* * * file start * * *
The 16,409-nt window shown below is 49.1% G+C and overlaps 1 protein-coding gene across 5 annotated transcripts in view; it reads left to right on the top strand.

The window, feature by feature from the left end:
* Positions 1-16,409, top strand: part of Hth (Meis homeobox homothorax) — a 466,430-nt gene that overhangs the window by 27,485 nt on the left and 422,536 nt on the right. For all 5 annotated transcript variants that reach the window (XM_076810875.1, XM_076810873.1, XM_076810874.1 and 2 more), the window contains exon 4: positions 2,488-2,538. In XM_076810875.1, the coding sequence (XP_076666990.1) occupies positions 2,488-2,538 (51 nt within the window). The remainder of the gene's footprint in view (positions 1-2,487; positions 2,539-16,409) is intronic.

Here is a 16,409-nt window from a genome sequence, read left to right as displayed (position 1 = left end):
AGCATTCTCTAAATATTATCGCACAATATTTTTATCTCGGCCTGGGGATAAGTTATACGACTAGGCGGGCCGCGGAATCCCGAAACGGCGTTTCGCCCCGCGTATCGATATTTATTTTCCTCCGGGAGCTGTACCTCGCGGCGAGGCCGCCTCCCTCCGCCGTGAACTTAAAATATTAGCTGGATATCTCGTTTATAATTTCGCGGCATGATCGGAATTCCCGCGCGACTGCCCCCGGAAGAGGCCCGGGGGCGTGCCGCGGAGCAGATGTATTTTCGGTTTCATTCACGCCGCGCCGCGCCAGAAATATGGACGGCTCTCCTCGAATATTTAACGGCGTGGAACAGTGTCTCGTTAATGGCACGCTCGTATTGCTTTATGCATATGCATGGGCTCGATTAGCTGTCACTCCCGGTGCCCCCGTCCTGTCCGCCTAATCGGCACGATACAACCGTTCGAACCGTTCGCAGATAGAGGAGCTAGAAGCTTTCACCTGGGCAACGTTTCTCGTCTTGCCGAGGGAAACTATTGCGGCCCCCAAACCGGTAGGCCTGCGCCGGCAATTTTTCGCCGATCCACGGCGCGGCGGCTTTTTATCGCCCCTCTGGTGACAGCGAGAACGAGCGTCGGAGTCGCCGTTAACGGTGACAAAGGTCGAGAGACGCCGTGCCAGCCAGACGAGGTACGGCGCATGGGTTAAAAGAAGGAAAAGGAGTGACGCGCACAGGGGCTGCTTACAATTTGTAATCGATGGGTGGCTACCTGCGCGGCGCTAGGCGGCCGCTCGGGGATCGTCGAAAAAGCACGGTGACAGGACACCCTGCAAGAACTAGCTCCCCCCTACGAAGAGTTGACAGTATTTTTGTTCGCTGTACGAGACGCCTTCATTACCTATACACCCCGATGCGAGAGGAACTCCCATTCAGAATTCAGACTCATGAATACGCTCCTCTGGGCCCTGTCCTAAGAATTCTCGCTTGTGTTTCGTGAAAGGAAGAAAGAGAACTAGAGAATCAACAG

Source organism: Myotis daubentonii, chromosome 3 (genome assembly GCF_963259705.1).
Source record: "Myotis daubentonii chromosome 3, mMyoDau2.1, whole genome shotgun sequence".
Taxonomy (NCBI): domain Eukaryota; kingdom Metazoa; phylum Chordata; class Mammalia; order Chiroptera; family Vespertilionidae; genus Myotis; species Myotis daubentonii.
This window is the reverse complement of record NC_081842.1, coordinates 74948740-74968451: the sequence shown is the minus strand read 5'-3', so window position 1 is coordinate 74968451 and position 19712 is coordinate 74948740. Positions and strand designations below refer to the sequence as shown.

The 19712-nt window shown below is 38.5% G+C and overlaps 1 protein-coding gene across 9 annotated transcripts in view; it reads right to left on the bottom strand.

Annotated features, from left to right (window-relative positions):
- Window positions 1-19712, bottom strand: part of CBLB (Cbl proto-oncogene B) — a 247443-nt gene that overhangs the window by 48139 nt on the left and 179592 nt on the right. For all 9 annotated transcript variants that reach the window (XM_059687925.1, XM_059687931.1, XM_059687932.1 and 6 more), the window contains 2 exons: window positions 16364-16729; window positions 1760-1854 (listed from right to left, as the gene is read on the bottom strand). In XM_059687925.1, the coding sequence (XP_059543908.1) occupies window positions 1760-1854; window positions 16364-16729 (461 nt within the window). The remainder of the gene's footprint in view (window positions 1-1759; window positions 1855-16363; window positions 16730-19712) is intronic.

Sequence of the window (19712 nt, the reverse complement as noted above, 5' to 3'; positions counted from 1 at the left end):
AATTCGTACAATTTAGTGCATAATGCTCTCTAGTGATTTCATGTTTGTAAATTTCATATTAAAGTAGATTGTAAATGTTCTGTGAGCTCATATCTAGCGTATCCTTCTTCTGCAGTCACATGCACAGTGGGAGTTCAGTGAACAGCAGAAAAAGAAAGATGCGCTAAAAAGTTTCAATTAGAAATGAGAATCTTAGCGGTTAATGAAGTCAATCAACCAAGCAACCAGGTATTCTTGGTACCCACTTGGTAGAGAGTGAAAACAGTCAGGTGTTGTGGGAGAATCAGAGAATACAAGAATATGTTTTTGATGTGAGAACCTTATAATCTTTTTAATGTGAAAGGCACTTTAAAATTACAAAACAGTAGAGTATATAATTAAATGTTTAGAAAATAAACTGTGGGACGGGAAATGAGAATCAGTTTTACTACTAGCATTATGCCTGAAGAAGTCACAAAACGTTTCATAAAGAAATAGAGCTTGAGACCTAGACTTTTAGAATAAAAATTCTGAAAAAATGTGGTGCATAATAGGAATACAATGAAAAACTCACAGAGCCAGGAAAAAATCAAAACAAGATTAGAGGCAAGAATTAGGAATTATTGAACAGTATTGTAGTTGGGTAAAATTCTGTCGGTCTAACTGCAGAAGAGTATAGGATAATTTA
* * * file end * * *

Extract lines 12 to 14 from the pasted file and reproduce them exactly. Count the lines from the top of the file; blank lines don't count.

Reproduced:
- Window positions 1-19712, bottom strand: part of CBLB (Cbl proto-oncogene B) — a 247443-nt gene that overhangs the window by 48139 nt on the left and 179592 nt on the right. For all 9 annotated transcript variants that reach the window (XM_059687925.1, XM_059687931.1, XM_059687932.1 and 6 more), the window contains 2 exons: window positions 16364-16729; window positions 1760-1854 (listed from right to left, as the gene is read on the bottom strand). In XM_059687925.1, the coding sequence (XP_059543908.1) occupies window positions 1760-1854; window positions 16364-16729 (461 nt within the window). The remainder of the gene's footprint in view (window positions 1-1759; window positions 1855-16363; window positions 16730-19712) is intronic.

Sequence of the window (19712 nt, the reverse complement as noted above, 5' to 3'; positions counted from 1 at the left end):
AATTCGTACAATTTAGTGCATAATGCTCTCTAGTGATTTCATGTTTGTAAATTTCATATTAAAGTAGATTGTAAATGTTCTGTGAGCTCATATCTAGCGTATCCTTCTTCTGCAGTCACATGCACAGTGGGAGTTCAGTGAACAGCAGAAAAAGAAAGATGCGCTAAAAAGTTTCAATTAGAAATGAGAATCTTAGCGGTTAATGAAGTCAATCAACCAAGCAACCAGGTATTCTTGGTACCCACTTGGTAGAGAGTGAAAACAGTCAGGTGTTGTGGGAGAATCAGAGAATACAAGAATATGTTTTTGATGTGAGAACCTTATAATCTTTTTAATGTGAAAGGCACTTTAAAATTACAAAACAGTAGAGTATATAATTAAATGTTTAGAAAATAAACTGTGGGACGGGAAATGAGAATCAGTTTTACTACTAGCATTATGCCTGAAGAAGTCACAAAACGTTTCATAAAGAAATAGAGCTTGAGACCTAGACTTTTAGAATAAAAATTCTGAAAAAATGTGGTGCATAATAGGAATACAATGAAAAACTCACAGAGCCAGGAAAAAATCAAAACAAGATTAGAGGCAAGAATTAGGAATTATTGAACAGTATTGTAGTTGGGTAAAATTCTGTCGGTCTAACTGCAGAAGAGTATAGGATAATTTA